Longman Pocket Writer's Companion / Edition 3by Chris M. Anson, Robert A. Schwegler, Marcia F. Muth
The journey to better grades starts here.
Since writing and research is part of almost every college course, you need an accessible, easy-to-understand reference guide that can provide answers to the many grammar, writing, researching and documentation questions you’ll have. The Longman Pocket Writer’s Companion is an inexpensive, pocket-sized guide… See more details below
The journey to better grades starts here.
Since writing and research is part of almost every college course, you need an accessible, easy-to-understand reference guide that can provide answers to the many grammar, writing, researching and documentation questions you’ll have. The Longman Pocket Writer’s Companion is an inexpensive, pocket-sized guide that answers all your writing questions and more. Offering a distinctive focus on writing for different audiences — academic, public, and workplace — this handbook enables you to communicate more effectively, while its superior support for writing across the curriculum and up-to-date documentation coverage will help you get better grades in all of your courses.
Why You Need this New Edition
A new Ten Serious Errors section helps you recognize and correct major errors that make it hard for readers to understand your writing, including fragments, run-ons, unnecessary commas, and more.
A new chapter on Assessing Writing (Ch. 10) offers you strategies for seeing your own writing objectively as well as tips for anticipating how others might evaluate your work.
A new chapter on Writing for General Education Courses (Ch. 8) helps you analyze your college assignments. You’ll also find tips to help you with the most common writing tasks across the General Education curriculum (such as writing summaries, annotated bibliographies, and essay exams) helping you to write more effectively in all your courses.
A new chapter on Writing in the Disciplines (Ch. 9) will help you write papers common in the majors (such as interpretations, textual and visual analyses, abstracts, lab reports, and researched reports) to set you up for success as your college career progresses.
New documentation entries illustrate how to cite sources such as blogs and podcasts, genres so new that they aren’t covered in many texts.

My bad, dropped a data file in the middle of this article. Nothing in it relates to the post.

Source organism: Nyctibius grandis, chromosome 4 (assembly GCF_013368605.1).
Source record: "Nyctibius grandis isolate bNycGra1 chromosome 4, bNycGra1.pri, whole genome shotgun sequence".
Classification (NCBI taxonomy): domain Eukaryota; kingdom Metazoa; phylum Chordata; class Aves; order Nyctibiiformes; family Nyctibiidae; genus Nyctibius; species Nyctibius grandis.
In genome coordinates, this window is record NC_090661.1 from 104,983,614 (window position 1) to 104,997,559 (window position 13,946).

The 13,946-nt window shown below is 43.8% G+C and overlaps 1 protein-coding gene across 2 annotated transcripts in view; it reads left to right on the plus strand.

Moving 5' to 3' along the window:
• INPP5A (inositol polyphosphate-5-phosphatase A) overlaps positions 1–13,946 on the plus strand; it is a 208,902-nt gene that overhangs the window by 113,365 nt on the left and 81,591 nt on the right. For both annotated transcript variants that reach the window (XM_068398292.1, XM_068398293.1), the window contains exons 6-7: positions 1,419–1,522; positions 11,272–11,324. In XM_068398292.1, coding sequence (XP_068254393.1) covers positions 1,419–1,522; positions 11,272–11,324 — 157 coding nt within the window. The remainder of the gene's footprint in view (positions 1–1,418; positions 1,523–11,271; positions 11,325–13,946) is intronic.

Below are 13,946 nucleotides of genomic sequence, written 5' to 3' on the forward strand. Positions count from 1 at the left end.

New student sample pages in the CMS and CSE Style chapters (Chs 19, 20) ensure that you see sample student research writing in all four of the major academic documentation styles.
New Source Samples in the MLA and APA Style chapters (Chs 17, 18) show you where in the original source you can find all the information you need for citation.
- Publication date:
- Edition description:
- New Edition
- Product dimensions:
- 5.00(w) x 5.90(h) x 0.70(d)
Table of Contents
Guide for Using this Handbook.
I. WRITING AND READING.
1. Writing and Reading in Communities.
Understanding your writing situation.
Moving from reading to writing.
Focusing on writing processes.
2. Developing a Thesis.
Creating a thesis statement.
Designing an appropriate thesis.
3. Providing Support and Reasoning Clearly.
4. Paragraphing for Readers.
Making paragraphs coherent.
5. Matching Style and Strategy to a Community of Readers.
Recognizing a community’s style.
Adjusting to a community’s style.
Recognizing a community’s expectations.
6. Designing Documents for Readers.
Planning your document.
Laying out your document.
Using type features.
7. Constructing an Argument.
Identifying an issue.
Developing an argumentative thesis.
Developing reasons and supporting evidence.
II. CONDUCTING RESEARCH.
8. Planning and Conducting Research.
Recognizing research communities.
Recognizing research topics.
Developing research questions.
Developing search strategies.
Selecting resources for a working bibliography.
Keeping track of your sources and notes.
Pulling your research materials together.
9. Finding Library and Database Resources.
Finding library sources.
Using library resources.
Finding research databases.